Talk:Autorotation (fixed-wing aircraft)

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Hey, I do in fact have permission to use this article from the author/webmaster. I need to change the article a bit, as I credit the wrong source. But I was in the middle of editing the article when it was replaced by a "this is stolen" message. If you could kindly NOT delete it this time I post it, I'd appreciate it ;) —The preceding unsigned comment was added by (talkcontribs) 5 September 2003.


The reference at the bottom of the page is Shouldn't it be instead?--Taida 18:05, 18 June 2006 (UTC)Reply[reply]


This is a good start, but the whole article only really focusses on the use of autorotation in a single engine helicopter following an engine failure.

As briefly mentioned, autorotation can also be used in other emergency procedures, such as following a yaw control failure (eg tail rotor drive shaft failure). The reasons for the use of autorotation in this case is not mentioned.

It is also the designed principle of flight for some rotary wing aircraft, specifically the autogyro, but also higher speed aircraft such as the Sikorsky ABC.

Some general, easy to understand, detail on the forces on a rotor blade that keep the rotor turning is also necessary.

I will have a look at some edits over the next few weeks hopefully.

--Herb b 01:06, 30 June 2006 (UTC)Reply[reply]

RV Mrhinelander[edit]

I've reverted the edit by Mrhinelander. He added some technical details, but it isn't exactly formal english, and isn't implemented very well. Could someone roll these in better please? martianlostinspace 21:49, 5 July 2006 (UTC)Reply[reply]

on 2nd thoughts, maybe it is better to leave those details in and leave a wikification sign on it. Anyone can wikify, only a few can add technicalities.--martianlostinspace 09:42, 15 July 2006 (UTC)Reply[reply]

Here is his explanation of details:

Helicopters do not fall from the sky when their engine fails. Nifty aerodynamics keeps the main rotor turning at its normal speed, providing about as much buoyancy as a round parachute of the same diameter! As with a parachute, you can only go down, but you descend at a normal and familiar glide angle to a suitable landing spot. You _were_ staying within gliding distance of a suitable landing spot during your flight, weren't you?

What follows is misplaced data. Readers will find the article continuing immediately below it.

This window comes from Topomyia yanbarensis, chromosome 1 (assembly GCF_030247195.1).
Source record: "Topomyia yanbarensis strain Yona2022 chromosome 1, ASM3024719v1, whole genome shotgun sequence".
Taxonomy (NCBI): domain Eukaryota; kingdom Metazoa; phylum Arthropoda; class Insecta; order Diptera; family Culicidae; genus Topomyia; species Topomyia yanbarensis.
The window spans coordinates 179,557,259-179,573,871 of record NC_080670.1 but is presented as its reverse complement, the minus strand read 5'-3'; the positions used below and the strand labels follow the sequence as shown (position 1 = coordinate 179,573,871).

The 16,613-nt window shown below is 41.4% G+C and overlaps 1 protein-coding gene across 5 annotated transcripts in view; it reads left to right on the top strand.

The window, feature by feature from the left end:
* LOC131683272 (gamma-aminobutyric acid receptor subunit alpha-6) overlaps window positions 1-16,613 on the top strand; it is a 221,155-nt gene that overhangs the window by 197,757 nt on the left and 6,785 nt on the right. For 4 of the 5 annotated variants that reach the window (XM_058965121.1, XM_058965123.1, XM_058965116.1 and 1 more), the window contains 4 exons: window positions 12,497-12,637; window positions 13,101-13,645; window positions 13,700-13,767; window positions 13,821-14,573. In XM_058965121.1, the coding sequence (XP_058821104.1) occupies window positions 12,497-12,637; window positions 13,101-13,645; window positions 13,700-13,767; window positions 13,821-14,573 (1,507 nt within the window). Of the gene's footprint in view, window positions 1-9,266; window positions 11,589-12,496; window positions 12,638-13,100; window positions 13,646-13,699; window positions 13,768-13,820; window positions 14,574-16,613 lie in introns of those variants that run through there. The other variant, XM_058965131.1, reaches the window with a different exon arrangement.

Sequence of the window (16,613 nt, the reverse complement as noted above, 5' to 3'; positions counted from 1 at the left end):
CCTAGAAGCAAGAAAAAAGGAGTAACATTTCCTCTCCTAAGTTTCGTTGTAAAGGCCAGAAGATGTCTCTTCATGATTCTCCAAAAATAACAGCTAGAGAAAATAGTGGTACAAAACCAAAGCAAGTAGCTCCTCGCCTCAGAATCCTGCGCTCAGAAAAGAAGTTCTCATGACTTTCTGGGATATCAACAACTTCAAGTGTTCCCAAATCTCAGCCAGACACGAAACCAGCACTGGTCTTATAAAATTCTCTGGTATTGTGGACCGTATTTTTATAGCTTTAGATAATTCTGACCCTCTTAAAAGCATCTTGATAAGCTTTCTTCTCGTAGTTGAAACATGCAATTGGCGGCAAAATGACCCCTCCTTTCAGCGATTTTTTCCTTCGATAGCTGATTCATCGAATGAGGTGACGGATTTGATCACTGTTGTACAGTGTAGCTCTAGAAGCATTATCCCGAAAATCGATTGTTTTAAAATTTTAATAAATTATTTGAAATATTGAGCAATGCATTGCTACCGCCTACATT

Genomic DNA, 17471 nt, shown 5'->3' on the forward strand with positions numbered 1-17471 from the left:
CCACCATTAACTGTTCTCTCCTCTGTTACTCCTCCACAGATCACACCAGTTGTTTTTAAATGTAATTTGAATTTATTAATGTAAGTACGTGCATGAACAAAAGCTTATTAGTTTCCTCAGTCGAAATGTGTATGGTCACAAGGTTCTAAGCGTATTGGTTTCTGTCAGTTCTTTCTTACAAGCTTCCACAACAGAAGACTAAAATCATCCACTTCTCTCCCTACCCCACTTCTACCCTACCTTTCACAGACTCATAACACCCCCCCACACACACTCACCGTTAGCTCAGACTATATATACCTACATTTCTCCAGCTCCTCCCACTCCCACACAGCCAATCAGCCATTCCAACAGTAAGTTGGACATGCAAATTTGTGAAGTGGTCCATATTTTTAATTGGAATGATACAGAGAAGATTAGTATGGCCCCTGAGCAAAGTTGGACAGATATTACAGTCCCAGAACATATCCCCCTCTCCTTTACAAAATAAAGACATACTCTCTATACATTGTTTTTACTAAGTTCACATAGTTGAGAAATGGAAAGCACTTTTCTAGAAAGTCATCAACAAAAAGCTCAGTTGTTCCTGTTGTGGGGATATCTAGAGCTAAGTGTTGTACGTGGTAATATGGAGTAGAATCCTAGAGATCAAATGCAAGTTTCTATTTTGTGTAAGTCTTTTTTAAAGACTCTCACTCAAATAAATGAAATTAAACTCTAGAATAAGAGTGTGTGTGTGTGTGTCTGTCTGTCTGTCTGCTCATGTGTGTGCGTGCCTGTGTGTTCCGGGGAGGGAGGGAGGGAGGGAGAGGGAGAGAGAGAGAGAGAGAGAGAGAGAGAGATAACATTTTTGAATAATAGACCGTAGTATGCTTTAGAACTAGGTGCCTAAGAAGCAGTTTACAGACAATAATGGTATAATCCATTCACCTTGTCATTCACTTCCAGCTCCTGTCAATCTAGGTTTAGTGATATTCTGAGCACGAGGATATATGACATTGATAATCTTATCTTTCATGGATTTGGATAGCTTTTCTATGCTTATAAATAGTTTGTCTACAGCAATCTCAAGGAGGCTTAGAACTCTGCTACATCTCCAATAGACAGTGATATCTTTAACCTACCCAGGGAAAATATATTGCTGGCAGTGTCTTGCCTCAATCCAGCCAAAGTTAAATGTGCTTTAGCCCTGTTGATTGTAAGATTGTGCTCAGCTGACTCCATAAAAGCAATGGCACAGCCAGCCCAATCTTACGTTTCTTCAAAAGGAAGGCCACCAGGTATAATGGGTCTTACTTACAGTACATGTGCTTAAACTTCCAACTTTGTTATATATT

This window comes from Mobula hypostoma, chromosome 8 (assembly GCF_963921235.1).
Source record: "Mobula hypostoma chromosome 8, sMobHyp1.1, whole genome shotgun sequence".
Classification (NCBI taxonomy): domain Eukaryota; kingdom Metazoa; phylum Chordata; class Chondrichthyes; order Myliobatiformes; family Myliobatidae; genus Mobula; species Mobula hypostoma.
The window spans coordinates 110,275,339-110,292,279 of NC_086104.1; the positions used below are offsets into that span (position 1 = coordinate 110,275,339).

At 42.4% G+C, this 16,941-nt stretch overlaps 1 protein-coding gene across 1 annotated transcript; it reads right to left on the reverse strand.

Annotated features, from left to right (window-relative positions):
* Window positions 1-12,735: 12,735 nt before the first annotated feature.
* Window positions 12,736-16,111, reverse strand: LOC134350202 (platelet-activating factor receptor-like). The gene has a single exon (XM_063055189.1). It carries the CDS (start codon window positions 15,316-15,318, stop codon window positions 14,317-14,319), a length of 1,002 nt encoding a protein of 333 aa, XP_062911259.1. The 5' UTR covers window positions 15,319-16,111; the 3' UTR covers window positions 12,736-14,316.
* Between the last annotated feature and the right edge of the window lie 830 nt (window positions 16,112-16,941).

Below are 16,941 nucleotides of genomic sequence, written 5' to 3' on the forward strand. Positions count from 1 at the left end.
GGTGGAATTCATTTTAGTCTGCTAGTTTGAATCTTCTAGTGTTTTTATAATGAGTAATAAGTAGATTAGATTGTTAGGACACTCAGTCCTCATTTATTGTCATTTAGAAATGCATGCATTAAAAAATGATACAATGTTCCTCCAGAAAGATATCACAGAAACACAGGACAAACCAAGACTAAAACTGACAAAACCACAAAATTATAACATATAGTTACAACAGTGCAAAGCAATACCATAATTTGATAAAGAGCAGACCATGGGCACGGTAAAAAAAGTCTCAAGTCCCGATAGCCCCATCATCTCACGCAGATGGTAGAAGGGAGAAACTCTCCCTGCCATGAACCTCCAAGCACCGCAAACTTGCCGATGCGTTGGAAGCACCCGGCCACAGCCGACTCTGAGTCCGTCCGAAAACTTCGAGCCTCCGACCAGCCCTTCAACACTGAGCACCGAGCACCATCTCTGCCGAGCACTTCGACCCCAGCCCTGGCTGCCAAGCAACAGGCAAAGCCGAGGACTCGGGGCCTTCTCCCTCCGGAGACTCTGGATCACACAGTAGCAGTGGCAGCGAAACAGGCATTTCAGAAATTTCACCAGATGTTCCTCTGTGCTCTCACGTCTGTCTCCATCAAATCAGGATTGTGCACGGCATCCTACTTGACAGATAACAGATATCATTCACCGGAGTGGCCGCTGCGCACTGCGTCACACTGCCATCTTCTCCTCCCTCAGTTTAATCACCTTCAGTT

"Autorotation" is the engineering name for the nifty aerodynamics that powers the main rotor and provides buoyancy. It is helpful to think of it like a parachute, because you must be going DOWN for autorotation to occur. It is critical to immediately establish this upward airflow upon engine failure. Therefore, pilots diligently practice the series of maneuvers to fly a safe landing. This series of maneuvers is also called "an autorotation."

--martianlostinspace 09:43, 15 July 2006 (UTC)Reply[reply]


The wikify template is now on. Anyone have the time to clean it up, and integrate the details at the top, thanks. --martianlostinspace 16:30, 16 July 2006 (UTC)Reply[reply]

So done, but shouldn't the entire "Common mistakes" section be deleted per WP:NOT "how to" issues? (As well as other "how to" instructions removed?) --RJFerret 20:14, 16 July 2006 (UTC)Reply[reply]
Need to remove use of second person form in the article and change to third person. —QuicksilverT @ 18:14, 24 October 2006 (UTC)Reply[reply]

In what way do the clocks run in the USA ?[edit]